Broadcom changes VMware pricing amid customer backlash and EU questioning

Broadcom changes VMware pricing amid customer backlash and EU questioning

“This ensures customers will not face any licensing mismatch as they move between providers, and will avoid switching and additional licensing costs,” Tan wrote in the post.

VCF also will now come “at half the list price compared to past pricing” as a standard technology stack for cloud providers to provide the same technology and support experience across them all, he wrote, but did not specify pricing.

VMware also will complete its transition plan to a subscription model that provides access to the most recent version of products plus support for a fixed term, something that began in 2018, long before Broadcom unveiled plans to purchase the company, Tan wrote.

He said the transition will not affect customers’ ability to use existing perpetual licenses, including those for older vSphere versions they have previously licensed. Customers also can continue to receive maintenance and support for VSphere by signing up for one of the new subscription offerings; however, if they choose not to sign up for a subscription, they will still receive free access to zero-day security patches for supported versions of vSphere, Tan said.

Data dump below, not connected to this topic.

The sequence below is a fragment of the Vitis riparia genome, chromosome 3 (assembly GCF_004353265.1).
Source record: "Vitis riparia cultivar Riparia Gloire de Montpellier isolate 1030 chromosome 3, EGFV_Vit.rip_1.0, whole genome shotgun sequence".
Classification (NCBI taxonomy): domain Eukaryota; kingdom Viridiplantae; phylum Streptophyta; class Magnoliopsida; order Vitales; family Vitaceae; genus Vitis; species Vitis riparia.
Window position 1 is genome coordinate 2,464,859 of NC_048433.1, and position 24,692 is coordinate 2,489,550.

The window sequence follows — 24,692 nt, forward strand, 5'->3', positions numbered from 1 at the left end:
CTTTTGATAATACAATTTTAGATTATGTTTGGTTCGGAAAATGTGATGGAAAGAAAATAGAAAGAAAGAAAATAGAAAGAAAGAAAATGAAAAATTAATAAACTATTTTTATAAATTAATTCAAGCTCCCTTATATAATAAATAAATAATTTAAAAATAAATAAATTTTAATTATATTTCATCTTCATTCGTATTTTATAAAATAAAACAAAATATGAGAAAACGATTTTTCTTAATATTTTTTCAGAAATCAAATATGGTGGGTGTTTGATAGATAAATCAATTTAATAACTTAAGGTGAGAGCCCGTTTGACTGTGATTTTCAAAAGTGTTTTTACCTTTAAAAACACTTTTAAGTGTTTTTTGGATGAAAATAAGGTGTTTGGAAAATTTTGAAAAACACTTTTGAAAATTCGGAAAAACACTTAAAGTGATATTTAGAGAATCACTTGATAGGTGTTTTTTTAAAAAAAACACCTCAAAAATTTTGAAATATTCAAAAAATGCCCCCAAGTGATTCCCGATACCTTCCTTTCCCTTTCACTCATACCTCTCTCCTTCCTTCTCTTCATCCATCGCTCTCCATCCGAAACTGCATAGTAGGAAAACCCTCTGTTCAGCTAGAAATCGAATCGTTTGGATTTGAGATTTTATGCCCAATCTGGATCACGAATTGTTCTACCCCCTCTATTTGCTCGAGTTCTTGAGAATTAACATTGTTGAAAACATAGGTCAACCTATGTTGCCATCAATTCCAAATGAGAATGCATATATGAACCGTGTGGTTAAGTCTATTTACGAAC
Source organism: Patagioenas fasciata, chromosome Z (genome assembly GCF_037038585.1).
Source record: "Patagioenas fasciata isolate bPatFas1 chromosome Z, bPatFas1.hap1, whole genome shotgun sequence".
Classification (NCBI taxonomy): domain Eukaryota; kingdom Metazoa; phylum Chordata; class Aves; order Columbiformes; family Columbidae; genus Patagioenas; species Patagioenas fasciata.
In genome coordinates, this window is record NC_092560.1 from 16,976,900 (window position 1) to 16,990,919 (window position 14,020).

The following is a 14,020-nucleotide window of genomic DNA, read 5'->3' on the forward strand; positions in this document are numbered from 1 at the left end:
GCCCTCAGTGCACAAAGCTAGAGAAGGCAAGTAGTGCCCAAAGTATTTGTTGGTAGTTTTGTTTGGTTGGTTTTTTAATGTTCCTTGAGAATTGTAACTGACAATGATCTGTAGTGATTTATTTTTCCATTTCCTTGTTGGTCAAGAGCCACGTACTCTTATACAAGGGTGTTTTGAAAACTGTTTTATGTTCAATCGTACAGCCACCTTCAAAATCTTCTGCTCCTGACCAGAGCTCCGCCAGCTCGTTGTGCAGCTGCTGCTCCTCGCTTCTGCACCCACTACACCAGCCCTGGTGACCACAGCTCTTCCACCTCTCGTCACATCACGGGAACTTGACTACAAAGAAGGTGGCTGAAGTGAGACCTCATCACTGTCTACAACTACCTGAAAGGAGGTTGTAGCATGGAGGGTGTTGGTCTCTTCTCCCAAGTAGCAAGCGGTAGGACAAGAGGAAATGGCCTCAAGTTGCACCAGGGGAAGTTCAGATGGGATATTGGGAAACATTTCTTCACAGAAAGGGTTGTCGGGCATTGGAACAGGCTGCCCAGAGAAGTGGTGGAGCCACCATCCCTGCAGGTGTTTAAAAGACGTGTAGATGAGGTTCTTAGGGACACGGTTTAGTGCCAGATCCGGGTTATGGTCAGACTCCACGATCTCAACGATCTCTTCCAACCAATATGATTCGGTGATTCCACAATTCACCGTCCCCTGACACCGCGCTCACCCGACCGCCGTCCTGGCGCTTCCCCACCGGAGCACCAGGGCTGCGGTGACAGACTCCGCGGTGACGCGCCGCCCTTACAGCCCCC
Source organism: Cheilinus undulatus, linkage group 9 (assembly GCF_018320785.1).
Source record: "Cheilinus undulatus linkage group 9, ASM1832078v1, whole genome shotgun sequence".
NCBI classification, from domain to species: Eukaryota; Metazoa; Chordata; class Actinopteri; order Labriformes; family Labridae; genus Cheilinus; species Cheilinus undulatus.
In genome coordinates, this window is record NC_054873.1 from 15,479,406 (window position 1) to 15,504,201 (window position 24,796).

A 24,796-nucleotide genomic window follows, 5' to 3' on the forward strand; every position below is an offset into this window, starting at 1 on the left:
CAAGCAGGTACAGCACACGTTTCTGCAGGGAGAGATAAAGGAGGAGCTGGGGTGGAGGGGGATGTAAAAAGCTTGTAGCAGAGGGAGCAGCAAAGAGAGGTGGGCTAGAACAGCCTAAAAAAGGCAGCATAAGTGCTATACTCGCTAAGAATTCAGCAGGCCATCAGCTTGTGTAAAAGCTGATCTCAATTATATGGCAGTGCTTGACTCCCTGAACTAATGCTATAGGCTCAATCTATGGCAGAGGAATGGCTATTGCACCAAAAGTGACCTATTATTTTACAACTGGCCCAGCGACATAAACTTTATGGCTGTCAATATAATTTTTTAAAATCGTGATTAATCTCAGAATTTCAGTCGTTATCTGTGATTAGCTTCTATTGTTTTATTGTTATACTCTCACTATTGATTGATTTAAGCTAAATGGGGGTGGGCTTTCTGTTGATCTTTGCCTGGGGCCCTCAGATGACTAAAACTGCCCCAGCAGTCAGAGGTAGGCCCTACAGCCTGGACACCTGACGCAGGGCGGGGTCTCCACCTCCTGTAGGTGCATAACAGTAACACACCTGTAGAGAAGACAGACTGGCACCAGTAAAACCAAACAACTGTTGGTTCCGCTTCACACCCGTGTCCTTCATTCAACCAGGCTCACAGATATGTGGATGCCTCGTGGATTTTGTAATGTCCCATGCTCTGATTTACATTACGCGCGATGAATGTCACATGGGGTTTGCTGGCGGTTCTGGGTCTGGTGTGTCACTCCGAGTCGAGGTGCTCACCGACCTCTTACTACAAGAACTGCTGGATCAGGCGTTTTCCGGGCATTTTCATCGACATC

Uphill battle

The pending EC investigation into its VMware licensing practices is the latest concern facing Broadcom after its initial announcement of its plans to purchase of the company back in May 2022, which has been an uphill battle from the start for Tan and his team and has drawn considerable fire from customers.

It took Broadcom 18 months to get all of the requisite approvals needed to finalize the $61 billion purchase. And then once the deal was finalized, Broadcom laid off thousands of employees, sold off parts of the business, and then proceeded to change licensing terms in ways that were costly to customers.


Related Articles

Leave a Reply

Your email address will not be published. Required fields are marked *